Speeches

Speeches Chris has made in the Australian Federal Parliament.

Chris Hayes MP – Bills - Appropriation Bill (No. 3) 2020-2021, Appropriation Bill (No. 4) 2020-2021 - Second Reading

March 22, 2021

Mr HAYES (Fowler—Chief Opposition Whip) (18:20): I'd also like to make a contribution to this cognate debate today on Appropriation Bill (No. 3) 2020-2021 and Appropriation Bill (No. 4) 2020-2021. Have we ever seen a government that has spent so much to achieve so little? At a time when people are grappling with the challenges of the COVID-19 pandemic, Australians need and deserve more—far more than what they're getting from this government. People need a vision for the future, a vision for jobs and a plan to kickstart our economy and get us through this recession. However, what we're seeing beyond this government's spin, photo opportunities and headlines is a trillion dollars of debt and not much to show for it.

Madam Deputy Speaker Vamvakinou, I invite you to have a think. When was the last time you heard those opposite say anything about debt and deficit? It seems to have gone off the agenda, and it will be off the agenda for the next 30 years. That's not to say that investing was not the right thing to do, but when Labor had to invest during the global financial crisis what was the position on that side? The position was, 'Let's wait to see how bad it gets.' Those were almost the exact words of the then Shadow Treasurer. They weren't going to expend on it. Then they spent the next seven years talking about debt and deficit. Those opposite should wake up and think about the country for a change as opposed to their own political skins.

The reality is that there are too many Australians being left behind. They're being left behind with the government's cuts to JobSeeker, as it plans to do at the end of the month. We will have one million Australians still looking for work. We are seeing a failure in business to invest, with business confidence being shaken, and a failure to invest in actual job creation programs and the creation of aged-care and childcare opportunities. What is really important in a situation like this is investment in social housing. This is what the nation needs—a government that understands community, but more importantly a government that puts the needs of the community ahead of its own political welfare, a government that is focused on the national interest and a government that understands that lives and livelihoods have, quite frankly, been destroyed through this pandemic.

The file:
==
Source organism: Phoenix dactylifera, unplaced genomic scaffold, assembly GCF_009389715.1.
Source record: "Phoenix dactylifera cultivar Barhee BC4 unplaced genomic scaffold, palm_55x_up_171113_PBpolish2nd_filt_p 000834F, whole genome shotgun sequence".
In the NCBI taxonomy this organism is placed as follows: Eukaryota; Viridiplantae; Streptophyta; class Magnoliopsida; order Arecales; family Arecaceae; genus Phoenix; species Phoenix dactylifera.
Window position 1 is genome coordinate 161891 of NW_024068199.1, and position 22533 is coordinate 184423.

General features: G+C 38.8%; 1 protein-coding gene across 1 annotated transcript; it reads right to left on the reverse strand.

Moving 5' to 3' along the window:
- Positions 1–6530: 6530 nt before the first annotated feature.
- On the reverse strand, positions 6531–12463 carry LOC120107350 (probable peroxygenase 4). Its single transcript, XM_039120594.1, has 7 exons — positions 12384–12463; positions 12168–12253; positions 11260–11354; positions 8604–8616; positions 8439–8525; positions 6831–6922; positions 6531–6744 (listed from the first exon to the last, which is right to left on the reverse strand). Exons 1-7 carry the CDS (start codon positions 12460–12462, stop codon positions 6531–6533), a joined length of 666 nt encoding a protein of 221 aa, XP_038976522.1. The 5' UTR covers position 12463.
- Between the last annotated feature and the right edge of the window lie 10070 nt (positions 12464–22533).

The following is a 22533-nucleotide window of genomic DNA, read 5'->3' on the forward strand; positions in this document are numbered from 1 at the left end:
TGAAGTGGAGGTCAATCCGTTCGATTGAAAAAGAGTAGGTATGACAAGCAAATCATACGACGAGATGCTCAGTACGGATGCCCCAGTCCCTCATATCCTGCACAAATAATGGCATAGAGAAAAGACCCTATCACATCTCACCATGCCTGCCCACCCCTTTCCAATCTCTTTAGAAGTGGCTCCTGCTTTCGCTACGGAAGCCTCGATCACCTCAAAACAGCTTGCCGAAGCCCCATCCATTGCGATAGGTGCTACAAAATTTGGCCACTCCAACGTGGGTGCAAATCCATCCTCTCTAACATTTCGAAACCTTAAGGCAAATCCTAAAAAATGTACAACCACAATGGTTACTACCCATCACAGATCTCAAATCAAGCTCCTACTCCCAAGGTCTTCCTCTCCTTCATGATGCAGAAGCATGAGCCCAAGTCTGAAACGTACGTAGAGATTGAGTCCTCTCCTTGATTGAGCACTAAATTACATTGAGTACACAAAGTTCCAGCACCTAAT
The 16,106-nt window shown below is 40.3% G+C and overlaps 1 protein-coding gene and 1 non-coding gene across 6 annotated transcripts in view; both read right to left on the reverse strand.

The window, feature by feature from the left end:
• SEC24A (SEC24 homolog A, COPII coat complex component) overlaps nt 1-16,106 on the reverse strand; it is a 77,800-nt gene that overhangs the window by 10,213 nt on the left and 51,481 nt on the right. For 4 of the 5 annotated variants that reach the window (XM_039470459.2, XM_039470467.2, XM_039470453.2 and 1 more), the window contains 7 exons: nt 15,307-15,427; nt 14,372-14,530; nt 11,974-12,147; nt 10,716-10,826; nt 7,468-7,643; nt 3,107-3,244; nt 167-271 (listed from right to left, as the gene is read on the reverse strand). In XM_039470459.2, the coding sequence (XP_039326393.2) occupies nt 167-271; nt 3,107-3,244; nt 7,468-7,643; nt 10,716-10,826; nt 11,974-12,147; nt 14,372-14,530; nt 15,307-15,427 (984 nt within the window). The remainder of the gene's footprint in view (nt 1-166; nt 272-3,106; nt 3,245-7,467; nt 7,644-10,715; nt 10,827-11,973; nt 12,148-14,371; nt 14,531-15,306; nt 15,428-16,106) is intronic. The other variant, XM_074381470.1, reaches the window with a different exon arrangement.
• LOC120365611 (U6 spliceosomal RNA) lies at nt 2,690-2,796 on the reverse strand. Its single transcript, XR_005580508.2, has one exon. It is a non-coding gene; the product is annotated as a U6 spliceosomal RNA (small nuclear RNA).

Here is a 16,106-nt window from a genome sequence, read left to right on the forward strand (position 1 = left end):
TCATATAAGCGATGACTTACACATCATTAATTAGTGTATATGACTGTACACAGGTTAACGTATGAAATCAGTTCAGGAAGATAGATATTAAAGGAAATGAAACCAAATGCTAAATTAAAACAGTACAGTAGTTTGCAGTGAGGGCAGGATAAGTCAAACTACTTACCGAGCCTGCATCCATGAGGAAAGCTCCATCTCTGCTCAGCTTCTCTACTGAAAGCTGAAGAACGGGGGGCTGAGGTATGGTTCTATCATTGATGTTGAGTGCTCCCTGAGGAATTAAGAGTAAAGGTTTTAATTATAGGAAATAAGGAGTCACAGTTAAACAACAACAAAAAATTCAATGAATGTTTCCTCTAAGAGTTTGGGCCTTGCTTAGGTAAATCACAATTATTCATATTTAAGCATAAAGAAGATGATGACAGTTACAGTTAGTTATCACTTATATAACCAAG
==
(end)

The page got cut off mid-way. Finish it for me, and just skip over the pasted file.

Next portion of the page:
What the nation doesn't need is a government that has been riddled with—I hesitate to use the term 'corruption', but think of the safer community grants, the sports grants, and the distribution of some of those community grants all being linked to either marginal seats or seats which are being targeted. Many on this side have thought, 'That should be one of the reasons we should have a national integrity system'—one which has been talked about by this side and by the Independents. We understand there is some report floating around, but it hasn't reached reality yet. This is what has occurred in terms of the distribution of grants. I'm not going to go out and point the finger over issues of corruption, but where we're disputing public money it must be done in a fair and transparent way. Time and time again we have seen people try to justify the distribution of this money, saying it was very much needed in those marginal Liberal seats. Let's bring on a national integrity system, for the benefit of the public, to ensure that their money is being spent well.

We have a government that, quite frankly, has missed an opportunity to help rebuild this economy and develop a plan for the future of our country that delivers stronger, fairer, more-secure jobs and one that is focused on the future of all Australians—an inclusive future for Australians. It is beyond doubt that our economy was struggling before the pandemic. We had casualisation of the workforce, underemployment was at a record high, we had stagnant wages and we had slow growth and low business investment. They were the economic indicators before the pandemic. It shows that there's a long way to go. Obviously the government didn't bring about the pandemic, and I stand by the comments I've made before: I think the government has handled the pandemic well. I'm not quite as sure about the rollout of the vaccines, but it has handled the pandemic in a very responsible way. That doesn't take away from the fact that the government has got to address those economic indicators that, as I just suggested, were in operation prior to the impact of this pandemic.

Rather than addressing the systematic problems that we have and that have only been heightened by the pandemic, this government has introduced short-term policy that gets them through to the next election rather than policy that is of long-term transformational benefit to the economy and to the nation. With the support due to stop at the end of this month, it is vital that the government put in place a plan to tackle the current jobs crisis, particularly for the two million Australians who are searching for work or for additional hours. Treasury estimates that 100,000 Australians may lose their jobs when JobKeeper is abolished. To put that in perspective, in my electorate alone it is estimated that 2,300 businesses will be directly affected. That accounts for more then 7,000 workers who will be impacted. Further, recently released data reveals that Fowler will be the third-worst affected area in the nation under the Morrison government's proposed cuts to job support.